Paranormal: The darling of editors and reporters

The last resort in a slow news month is the paranormal. Such tales draw high readership and are generally harmless.

Newspaper editors love Bigfoot, UFOs, curses, Nessy, ghosts and all their cousins.

The latest case is that of the police station in Siquirres, Limón, where officers were reported to be frightened by a dwarf ghost. El Diario Extra, a publication not known for critical thought, had the story Monday. Some police officers were taking photos inside the station and one showed a shadow. This generated the recollection of all kinds of unusual events there, said the newspaper.

Costa Rica is famous the world over for the stone spheres found in the Diques region. Archeologist think they have reasonable ideas of why they were made by local crafts persons before the Spanish arrival. But tons of newsprint and large amounts of electrons have been expended to characterize the spheres as the works of space aliens, Atlanteans or others.

Stone spheres notwithstanding, Costa Rica seems to support a more traditional type of paranormal characters. There is the El Cadejo, the phantom dog that hunts drunks, the oxcart without oxen that warns against sacrilege and other colonial phantoms.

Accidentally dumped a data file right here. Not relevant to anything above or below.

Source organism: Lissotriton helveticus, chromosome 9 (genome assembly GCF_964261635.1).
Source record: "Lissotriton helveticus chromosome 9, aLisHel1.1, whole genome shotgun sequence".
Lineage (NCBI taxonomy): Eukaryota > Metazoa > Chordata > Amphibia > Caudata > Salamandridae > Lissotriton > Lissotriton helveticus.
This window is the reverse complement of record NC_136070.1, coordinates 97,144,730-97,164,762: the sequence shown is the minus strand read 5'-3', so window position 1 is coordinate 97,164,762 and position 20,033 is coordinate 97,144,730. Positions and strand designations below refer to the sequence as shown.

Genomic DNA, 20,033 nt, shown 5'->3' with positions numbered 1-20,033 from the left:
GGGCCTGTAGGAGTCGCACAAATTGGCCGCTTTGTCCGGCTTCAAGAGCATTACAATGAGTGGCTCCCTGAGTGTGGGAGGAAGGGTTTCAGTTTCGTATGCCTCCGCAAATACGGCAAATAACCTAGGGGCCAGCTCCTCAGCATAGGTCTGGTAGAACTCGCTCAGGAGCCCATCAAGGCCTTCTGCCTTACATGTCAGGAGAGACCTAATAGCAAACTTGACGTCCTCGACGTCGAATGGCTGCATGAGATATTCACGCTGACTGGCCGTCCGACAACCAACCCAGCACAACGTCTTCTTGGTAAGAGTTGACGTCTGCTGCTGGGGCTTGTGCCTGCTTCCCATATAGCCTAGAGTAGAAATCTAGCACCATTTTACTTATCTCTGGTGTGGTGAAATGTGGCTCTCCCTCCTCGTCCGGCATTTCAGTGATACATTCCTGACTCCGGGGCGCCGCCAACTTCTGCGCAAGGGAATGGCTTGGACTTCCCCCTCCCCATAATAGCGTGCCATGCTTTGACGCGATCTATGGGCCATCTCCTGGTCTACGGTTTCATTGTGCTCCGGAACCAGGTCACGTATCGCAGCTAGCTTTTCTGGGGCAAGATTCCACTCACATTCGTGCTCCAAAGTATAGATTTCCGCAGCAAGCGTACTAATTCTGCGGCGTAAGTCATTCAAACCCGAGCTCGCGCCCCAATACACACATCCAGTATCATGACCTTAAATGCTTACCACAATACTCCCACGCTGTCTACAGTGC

Then there is the more modern phenomenon of unidentified flying objects. One is said to have been photographed in 1971 flying into Lago Coto on the northeast side of Lake Arenal. That photo is well known in UFO circles.

Ghosts make good copy as well as television footage. The high season for spooks is around Halloween, but an active poltergeist will send camera operators scrambling at any time of the year.

Costa Rica even has an organization that investigates such events. The group has found cases to study in Cartago, Heredia, San José de la Montaña, Zapote, Guadalupe, Coronado, San Ramón and Desamparados. Usually the case involves a family that is troubled by unexplained events.

In one case, the paranormal investigators concluded that the home was constructed near an earthquake fault.

In nearly all cases, when all the facts are known, the mysterious becomes the mundane. For example, the police officer in Siquirres might have a smudge on his camera lens.

Yet, if one believes in traditional Christianity, as do many Costa Ricans, the individual also must believe in Satan and all his demonic followers. Consequently the population is well disposed to accept paranormal explanations

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